Are intelligent robots poised to outsmart their human creators and become the master species of the planet? Not just yet. But as stunning progress is made in the development of artificial intelligence applications, the debate rages on over whether this technology will ultimately be seen as healthy technological advancement or bring about grave consequences.
In this article, I discuss how AI has and will continue to bring ease and efficiency to human tasks, as well as why it should be carefully controlled and deployed by the technologists developing it.
The reasons to consider AI as a source of good are many. From farming to medical applications, data protection and everything in between, there are thousands of ways AI can help make us more efficient, healthier, and safer.
By using programmed formulas for targeted scenarios, AI can scan through massive amounts of data, thereby eliminating mundane tasks and quickly coming up with accurate solutions.
For instance, AlertBoot, a managed encryption service, logs a lot of access and user action data. However, this information is not useful unless a person goes through the data to determine the source of potential threats. To cut down on human labor hours and offer faster alerts to our clients, we are employing artificial intelligence technology to automate the process of picking up on problematic behavior. Ultimately, allows us to provide a higher level of data security to our customers.
Another example of AI improving the consumer experience comes from customer service applications. Natural language processing AI programs have been deployed by companies around the world in call centers. These automated call services eliminate a lot of frustration by gathering information about a caller’s problem and resolving it autonomously, or directing them to a representative who has been briefed in advance. In addition, as the AI application monitors calls, it can analyze data to better understand what makes customers most satisfied or most furious, and make recommendations to agents accordingly.
Proponents of “rise of the machines” dogma lament that intelligent machines are set to render human economic activities obsolete. But claims that AI will replace humans are a fable. As with past technological innovations, the nature of work will indeed continue to evolve, but the need for human labor will not disappear. Bill Gates recently pointed out that improvement in AI means we will be able to produce more with less, and will allow us to re-allocate our resources to other areas of need.
The following are some reasons the utility of humans will not be replaced:
● AI applications do not develop themselves — the need for skilled AI engineers will only continue to rise.
● AI and humans workers have worked side-by-side, with the human role becoming easier.
● Jobs in education, assisted living care, creative arts, and entertainment are not likely to be usurped by technology.
If AI holds such great potential for business and society, why are there naysayers like Elon Musk and the late Stephen Hawking who warn that AI could “be the worst event in the history of civilization,” or “cause a third world war?”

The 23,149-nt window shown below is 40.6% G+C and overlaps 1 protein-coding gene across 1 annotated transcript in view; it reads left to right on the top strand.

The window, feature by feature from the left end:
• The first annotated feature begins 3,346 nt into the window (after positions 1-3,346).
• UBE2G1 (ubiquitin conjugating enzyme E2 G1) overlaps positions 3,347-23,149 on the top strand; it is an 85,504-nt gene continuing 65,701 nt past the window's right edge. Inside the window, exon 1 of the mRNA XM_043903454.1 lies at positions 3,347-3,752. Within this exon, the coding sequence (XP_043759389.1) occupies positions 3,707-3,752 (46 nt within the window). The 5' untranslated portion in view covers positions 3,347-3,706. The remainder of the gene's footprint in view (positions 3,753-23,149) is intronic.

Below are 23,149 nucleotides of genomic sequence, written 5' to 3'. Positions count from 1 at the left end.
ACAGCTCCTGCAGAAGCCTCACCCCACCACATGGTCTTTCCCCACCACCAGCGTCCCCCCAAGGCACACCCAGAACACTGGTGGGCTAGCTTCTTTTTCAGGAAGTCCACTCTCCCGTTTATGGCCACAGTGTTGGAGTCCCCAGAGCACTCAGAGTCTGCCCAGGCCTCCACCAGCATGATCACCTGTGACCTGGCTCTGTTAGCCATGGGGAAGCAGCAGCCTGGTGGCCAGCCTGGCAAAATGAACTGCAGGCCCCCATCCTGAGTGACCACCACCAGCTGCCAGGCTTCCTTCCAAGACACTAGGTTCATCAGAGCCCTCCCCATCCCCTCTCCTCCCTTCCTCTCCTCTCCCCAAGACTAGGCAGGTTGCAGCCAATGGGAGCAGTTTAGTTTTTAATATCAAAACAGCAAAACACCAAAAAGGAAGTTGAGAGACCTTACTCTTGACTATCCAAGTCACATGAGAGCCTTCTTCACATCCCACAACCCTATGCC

Their concerns are not unfounded. Super intelligent systems like Google’s DeepMind are designed to think like humans, understand the world around them, and yes, perform human tasks and outsmart them. Such tech brings amazing new possibilities, but also the potential for inconceivable pitfalls.
Like most people, I was amazed by the recent demonstration of Google Duplex at I/O 2018. It was impressive to see the AI assistant make calls to set up appointments, all without the person on the other end suspecting they were speaking to a bot. This can certainly be considered a modern day tech breakthrough, and I for one, am excited about the new supreme level of laziness this will allow me to achieve.
In all seriousness, the applications for this type of voice assistant are far and wide and could make a meaningful difference for people like busy parents or senior citizens living alone. However, I can see this tech introduce new information security risks.
For example, the type of language processing tech Google Duplex is built with could also be used to carry out phone scams, which typically prey on the elderly. This opens new potential to devious actors because scams could be carried out on a massive scale without the need to retain dozens of accomplices. Social engineering and phishing scams could also be automated and better disguised with AI. Likewise, malware could be designed with algorithms that can quickly learn how to evade network security and anti-virus software, inflicting greater damage than ever before.
With the revelations of Russian election meddling and the Cambridge Analytica – Facebook data breach scandal, many are calling for greater regulation of previously presumed trustworthy tech giants. What if truly malicious actors or enemy states are able to harness the power of artificial intelligence to steal our data, disrupt our transit systems, crash our electricity grid, or worse? These threats are alarmingly real and need to be prepared for.
Artificial intelligence brings immense opportunity for almost every aspect of business and society. However, it will also create new vulnerabilities in our cybersecurity systems and bring new powers to those who would do us harm.
If artificial intelligence is left to its own devices or falls into the wrong hands, no one should be surprised when robot overlords follow a fleeing human race to Mars, just as Elon Musk fears. To ensure that AI is used as a source of good, as it was intended, it is key that responsible actors guided by a (human) moral compass maintain control of the tech we create.